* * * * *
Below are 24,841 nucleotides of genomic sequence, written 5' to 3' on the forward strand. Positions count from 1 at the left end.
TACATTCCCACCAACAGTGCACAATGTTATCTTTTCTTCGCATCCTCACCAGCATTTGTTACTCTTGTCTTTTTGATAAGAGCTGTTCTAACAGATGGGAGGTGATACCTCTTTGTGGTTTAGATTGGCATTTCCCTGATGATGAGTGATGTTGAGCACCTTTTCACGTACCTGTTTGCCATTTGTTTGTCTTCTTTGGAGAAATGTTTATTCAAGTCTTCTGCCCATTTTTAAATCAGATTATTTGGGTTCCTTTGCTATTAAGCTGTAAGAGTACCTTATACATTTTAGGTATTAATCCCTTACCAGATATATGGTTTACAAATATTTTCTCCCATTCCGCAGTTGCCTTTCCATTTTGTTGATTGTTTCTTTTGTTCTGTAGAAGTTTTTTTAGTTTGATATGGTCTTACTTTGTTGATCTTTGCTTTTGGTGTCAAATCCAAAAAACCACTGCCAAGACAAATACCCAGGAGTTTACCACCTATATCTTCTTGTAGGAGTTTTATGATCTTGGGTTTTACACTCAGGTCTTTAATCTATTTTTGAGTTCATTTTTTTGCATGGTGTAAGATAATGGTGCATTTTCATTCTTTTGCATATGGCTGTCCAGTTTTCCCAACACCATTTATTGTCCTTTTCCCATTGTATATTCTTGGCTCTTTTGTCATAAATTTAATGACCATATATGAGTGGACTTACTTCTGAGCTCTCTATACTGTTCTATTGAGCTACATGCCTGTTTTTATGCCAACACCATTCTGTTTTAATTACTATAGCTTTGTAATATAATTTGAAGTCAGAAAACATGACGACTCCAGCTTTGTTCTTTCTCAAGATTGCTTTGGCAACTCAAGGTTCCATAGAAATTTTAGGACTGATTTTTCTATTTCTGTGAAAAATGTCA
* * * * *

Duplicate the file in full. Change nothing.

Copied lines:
Below are 24,841 nucleotides of genomic sequence, written 5' to 3' on the forward strand. Positions count from 1 at the left end.
TACATTCCCACCAACAGTGCACAATGTTATCTTTTCTTCGCATCCTCACCAGCATTTGTTACTCTTGTCTTTTTGATAAGAGCTGTTCTAACAGATGGGAGGTGATACCTCTTTGTGGTTTAGATTGGCATTTCCCTGATGATGAGTGATGTTGAGCACCTTTTCACGTACCTGTTTGCCATTTGTTTGTCTTCTTTGGAGAAATGTTTATTCAAGTCTTCTGCCCATTTTTAAATCAGATTATTTGGGTTCCTTTGCTATTAAGCTGTAAGAGTACCTTATACATTTTAGGTATTAATCCCTTACCAGATATATGGTTTACAAATATTTTCTCCCATTCCGCAGTTGCCTTTCCATTTTGTTGATTGTTTCTTTTGTTCTGTAGAAGTTTTTTTAGTTTGATATGGTCTTACTTTGTTGATCTTTGCTTTTGGTGTCAAATCCAAAAAACCACTGCCAAGACAAATACCCAGGAGTTTACCACCTATATCTTCTTGTAGGAGTTTTATGATCTTGGGTTTTACACTCAGGTCTTTAATCTATTTTTGAGTTCATTTTTTTGCATGGTGTAAGATAATGGTGCATTTTCATTCTTTTGCATATGGCTGTCCAGTTTTCCCAACACCATTTATTGTCCTTTTCCCATTGTATATTCTTGGCTCTTTTGTCATAAATTTAATGACCATATATGAGTGGACTTACTTCTGAGCTCTCTATACTGTTCTATTGAGCTACATGCCTGTTTTTATGCCAACACCATTCTGTTTTAATTACTATAGCTTTGTAATATAATTTGAAGTCAGAAAACATGACGACTCCAGCTTTGTTCTTTCTCAAGATTGCTTTGGCAACTCAAGGTTCCATAGAAATTTTAGGACTGATTTTTCTATTTCTGTGAAAAATGTCA